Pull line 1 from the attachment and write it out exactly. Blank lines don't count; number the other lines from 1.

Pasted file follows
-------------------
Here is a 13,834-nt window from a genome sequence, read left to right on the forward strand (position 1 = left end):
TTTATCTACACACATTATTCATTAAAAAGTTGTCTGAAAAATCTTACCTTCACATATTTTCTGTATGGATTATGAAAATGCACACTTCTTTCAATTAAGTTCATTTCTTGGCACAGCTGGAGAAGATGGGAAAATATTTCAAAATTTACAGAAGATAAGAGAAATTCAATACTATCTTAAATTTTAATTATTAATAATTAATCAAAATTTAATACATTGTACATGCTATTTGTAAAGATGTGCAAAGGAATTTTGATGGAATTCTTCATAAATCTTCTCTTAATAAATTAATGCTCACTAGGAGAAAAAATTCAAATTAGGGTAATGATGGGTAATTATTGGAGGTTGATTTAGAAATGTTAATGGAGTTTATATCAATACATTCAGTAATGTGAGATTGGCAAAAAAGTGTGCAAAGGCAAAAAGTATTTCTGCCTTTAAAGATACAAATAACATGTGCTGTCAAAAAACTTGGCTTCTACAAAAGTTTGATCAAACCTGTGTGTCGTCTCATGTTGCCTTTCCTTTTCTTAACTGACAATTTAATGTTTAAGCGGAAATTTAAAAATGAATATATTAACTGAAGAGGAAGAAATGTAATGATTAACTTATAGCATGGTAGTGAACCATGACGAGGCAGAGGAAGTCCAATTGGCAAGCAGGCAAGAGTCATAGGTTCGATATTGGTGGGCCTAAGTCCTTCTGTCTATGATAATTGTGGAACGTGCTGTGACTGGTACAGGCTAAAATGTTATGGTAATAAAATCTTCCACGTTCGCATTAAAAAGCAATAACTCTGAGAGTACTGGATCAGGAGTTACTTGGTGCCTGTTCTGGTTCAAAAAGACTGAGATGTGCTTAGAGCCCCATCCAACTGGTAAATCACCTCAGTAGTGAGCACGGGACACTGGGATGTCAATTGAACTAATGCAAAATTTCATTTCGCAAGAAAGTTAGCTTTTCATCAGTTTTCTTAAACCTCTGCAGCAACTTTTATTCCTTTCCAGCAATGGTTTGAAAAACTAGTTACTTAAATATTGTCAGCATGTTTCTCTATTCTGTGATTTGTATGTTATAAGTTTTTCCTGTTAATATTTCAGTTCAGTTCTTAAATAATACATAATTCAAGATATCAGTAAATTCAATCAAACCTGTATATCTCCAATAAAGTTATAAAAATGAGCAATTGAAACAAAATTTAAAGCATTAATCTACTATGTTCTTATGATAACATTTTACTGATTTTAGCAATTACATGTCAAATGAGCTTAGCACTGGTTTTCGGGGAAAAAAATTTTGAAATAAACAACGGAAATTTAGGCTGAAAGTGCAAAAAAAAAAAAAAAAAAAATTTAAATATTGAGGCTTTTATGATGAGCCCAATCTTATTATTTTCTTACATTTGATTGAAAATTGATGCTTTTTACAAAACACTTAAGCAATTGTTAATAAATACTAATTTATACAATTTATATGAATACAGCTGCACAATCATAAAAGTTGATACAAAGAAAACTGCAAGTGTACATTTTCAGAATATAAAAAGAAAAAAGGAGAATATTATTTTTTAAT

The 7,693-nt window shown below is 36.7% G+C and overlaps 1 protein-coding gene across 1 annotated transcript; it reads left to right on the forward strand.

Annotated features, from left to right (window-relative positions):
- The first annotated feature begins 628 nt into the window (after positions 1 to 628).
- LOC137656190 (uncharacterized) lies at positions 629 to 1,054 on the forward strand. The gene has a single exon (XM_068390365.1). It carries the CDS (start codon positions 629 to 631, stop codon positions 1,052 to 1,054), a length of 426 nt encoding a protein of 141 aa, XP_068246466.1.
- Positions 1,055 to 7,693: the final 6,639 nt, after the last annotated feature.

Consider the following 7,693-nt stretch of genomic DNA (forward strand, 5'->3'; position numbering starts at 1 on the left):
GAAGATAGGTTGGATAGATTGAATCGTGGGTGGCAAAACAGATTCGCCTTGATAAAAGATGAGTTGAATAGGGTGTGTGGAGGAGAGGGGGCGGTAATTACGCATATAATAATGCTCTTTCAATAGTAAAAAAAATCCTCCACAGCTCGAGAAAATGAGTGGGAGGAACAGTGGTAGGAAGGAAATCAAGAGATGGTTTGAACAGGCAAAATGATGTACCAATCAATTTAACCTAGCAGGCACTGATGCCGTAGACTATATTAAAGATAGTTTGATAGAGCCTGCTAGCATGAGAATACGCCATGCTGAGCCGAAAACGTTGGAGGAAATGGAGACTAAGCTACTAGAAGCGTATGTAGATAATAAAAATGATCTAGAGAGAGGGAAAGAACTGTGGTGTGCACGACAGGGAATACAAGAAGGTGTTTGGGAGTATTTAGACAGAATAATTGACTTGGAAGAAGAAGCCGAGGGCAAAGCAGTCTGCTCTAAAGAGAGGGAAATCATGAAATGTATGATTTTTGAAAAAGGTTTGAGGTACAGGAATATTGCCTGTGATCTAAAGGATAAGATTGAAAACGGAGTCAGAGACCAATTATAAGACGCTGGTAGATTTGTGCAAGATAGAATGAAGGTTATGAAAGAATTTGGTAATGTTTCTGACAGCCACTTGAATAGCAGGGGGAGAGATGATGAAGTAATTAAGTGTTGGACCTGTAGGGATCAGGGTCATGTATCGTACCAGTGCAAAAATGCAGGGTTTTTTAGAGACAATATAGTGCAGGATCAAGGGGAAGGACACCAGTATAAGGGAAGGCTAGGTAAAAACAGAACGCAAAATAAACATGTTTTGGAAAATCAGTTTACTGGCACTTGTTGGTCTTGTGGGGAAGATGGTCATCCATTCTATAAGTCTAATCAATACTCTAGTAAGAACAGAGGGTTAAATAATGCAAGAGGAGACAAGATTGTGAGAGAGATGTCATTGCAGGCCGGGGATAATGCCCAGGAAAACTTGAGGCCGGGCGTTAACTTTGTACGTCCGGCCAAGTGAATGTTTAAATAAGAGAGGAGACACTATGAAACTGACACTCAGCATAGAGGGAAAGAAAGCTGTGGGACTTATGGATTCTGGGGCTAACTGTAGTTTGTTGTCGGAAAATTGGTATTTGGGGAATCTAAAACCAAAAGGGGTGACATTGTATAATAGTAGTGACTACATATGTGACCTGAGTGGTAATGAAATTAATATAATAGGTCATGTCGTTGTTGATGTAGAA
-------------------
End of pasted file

Here is a 13,834-nt window from a genome sequence, read left to right on the forward strand (position 1 = left end):